3.3 million Quebecers are getting the payments.
Make some room in your wallet. 3.3 million Quebecers are about to get some extra cash. On Thursday, Finance Minister Eric Girard announced an “exceptional” new Quebec benefit program that will give $275 to single residents and $400 to couples who qualify for the solidarity tax credit.
The government’s goal is to help middle and low-income Quebecers with a cost of living that’s ballooning as the global economy recovers from the pandemic.
“The Quebec economy is currently experiencing an exceptional recovery thanks to the mobilization of Quebecers and a successful vaccination campaign,” the minister said in a statement.
“The significant improvement in public finances allows us to help Quebecers cope with the cost of living and to take action to accelerate economic growth by addressing labour shortages and stimulating business productivity.”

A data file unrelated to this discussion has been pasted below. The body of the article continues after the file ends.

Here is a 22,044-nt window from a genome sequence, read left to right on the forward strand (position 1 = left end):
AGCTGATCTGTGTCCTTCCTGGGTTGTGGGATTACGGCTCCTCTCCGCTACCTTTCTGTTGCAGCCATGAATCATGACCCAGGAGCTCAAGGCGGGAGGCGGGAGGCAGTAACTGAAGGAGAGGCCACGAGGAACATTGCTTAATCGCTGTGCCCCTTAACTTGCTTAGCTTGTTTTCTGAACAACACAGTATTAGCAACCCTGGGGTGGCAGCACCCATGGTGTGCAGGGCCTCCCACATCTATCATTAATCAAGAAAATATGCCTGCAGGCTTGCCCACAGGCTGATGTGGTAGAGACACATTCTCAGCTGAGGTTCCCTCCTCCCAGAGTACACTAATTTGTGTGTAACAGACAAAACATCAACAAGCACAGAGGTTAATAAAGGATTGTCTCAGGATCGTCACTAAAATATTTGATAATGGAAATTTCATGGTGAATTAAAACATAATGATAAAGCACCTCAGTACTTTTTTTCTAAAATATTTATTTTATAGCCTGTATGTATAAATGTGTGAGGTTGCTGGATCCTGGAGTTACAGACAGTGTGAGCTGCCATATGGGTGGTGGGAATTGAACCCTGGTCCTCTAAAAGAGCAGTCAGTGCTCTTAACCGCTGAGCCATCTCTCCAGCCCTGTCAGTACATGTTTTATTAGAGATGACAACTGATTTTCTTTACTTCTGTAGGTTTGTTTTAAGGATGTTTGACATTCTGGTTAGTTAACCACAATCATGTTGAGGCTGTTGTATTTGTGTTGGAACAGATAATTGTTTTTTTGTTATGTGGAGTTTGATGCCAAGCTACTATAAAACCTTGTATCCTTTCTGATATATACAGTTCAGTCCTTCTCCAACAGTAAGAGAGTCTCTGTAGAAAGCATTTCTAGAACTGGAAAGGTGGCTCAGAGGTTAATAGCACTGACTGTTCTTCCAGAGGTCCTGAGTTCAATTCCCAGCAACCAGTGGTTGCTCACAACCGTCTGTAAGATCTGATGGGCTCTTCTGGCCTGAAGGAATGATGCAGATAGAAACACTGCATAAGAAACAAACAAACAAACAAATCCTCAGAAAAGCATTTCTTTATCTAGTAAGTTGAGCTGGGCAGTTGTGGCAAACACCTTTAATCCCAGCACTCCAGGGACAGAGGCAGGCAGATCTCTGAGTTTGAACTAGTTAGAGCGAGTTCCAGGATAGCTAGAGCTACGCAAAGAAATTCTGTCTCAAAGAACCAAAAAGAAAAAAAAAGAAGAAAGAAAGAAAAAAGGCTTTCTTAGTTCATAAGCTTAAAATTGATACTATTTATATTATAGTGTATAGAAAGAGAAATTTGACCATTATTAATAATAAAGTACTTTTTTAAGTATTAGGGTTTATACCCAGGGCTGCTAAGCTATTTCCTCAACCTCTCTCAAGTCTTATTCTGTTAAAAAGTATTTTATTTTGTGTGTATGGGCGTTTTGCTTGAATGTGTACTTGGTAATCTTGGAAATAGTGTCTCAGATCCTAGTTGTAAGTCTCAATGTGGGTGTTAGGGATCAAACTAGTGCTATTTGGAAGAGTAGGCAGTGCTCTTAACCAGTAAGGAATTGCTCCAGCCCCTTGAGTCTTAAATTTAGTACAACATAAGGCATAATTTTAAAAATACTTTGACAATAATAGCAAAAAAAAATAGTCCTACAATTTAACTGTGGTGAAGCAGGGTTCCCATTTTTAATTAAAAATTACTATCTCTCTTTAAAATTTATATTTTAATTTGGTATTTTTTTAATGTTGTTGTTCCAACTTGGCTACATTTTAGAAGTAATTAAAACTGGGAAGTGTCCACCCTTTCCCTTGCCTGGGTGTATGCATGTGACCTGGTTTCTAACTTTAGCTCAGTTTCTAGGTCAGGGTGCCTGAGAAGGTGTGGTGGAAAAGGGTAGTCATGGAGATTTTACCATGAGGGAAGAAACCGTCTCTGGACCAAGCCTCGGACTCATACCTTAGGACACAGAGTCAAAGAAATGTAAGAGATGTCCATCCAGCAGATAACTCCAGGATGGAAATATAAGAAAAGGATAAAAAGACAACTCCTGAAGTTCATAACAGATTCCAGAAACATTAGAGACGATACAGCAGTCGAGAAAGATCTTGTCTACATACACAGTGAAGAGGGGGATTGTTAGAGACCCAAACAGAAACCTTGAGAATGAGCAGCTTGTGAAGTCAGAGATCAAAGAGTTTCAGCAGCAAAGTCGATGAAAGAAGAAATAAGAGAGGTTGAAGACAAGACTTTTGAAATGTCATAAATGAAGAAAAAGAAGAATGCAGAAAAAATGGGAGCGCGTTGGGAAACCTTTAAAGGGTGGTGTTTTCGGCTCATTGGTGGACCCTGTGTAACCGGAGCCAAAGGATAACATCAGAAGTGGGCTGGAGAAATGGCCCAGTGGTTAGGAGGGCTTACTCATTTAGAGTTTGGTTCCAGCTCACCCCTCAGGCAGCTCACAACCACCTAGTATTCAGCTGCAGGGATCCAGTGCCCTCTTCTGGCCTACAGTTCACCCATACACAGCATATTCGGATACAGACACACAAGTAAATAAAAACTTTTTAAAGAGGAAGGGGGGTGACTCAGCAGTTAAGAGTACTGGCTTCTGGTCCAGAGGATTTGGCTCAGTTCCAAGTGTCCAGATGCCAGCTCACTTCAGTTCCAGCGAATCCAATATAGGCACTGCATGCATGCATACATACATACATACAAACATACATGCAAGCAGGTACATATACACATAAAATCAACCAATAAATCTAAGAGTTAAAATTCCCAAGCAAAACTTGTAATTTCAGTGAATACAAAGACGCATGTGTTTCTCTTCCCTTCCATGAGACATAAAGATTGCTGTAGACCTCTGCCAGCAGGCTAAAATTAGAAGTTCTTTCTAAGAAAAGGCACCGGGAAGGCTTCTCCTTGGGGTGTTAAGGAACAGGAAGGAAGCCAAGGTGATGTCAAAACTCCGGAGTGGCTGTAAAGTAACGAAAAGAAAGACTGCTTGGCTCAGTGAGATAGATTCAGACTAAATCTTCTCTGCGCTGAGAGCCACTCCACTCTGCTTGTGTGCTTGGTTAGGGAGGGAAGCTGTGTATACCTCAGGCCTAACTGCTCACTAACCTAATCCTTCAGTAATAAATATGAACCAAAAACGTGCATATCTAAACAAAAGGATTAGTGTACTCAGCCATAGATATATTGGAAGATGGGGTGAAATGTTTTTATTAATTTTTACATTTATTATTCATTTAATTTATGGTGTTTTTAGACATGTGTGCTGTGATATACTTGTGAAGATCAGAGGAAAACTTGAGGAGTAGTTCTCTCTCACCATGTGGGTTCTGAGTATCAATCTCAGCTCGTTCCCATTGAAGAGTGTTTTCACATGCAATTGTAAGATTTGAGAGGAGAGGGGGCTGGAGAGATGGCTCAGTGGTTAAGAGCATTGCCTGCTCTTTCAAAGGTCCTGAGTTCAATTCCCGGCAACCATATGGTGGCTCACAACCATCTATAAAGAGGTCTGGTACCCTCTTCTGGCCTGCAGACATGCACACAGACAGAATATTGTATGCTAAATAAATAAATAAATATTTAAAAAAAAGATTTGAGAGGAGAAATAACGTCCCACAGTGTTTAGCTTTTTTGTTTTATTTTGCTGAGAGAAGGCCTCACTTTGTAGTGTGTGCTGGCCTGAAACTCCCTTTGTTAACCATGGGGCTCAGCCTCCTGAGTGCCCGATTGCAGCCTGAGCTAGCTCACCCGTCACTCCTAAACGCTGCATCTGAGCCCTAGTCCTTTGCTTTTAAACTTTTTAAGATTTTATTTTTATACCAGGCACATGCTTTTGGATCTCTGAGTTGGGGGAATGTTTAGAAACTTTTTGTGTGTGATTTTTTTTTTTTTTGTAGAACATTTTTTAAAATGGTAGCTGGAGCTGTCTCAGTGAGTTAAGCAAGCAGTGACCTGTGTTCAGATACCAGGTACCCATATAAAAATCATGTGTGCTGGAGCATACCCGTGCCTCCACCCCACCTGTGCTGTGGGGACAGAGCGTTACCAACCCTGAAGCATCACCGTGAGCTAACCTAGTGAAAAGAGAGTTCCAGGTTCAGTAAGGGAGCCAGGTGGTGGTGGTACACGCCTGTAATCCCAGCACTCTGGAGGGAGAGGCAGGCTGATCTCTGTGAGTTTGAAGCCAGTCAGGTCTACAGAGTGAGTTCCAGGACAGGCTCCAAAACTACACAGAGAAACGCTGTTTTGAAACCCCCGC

The benefit is part of a larger investment package that also includes money to help address the province’s labour shortage, increase the refundable tax credit for child care expenses, create 37,000 new subsidized child care spaces and reduce the province’s waitlist of surgeries.
Perhaps of particular interest to young Quebecers are scholarships that are part of the plan to address the labour shortage. University students in a three-year program in “health and social services, education, early childhood education and care, engineering, information technology, or construction” will be eligible to receive a $15,000 scholarship.
The scholarship increases to $20,000 for people in a four-year program. College students in similar programs will be eligible to receive $9,000.
Several factors determine eligibility for Quebec’s solidarity tax credit, which aims to compensate for “the regressive nature of certain taxes,” according to a document from the Ministry of Finance.
The credit is divided into three parts:
- a “component relating to the Quebec sales tax (QST);”
- a “housing component;”
- and a “component relating to residence on the territory of a northern village.”
The ministry explains that the income cap for the first component is $50,645 for a person living alone and $55,912 for a couple.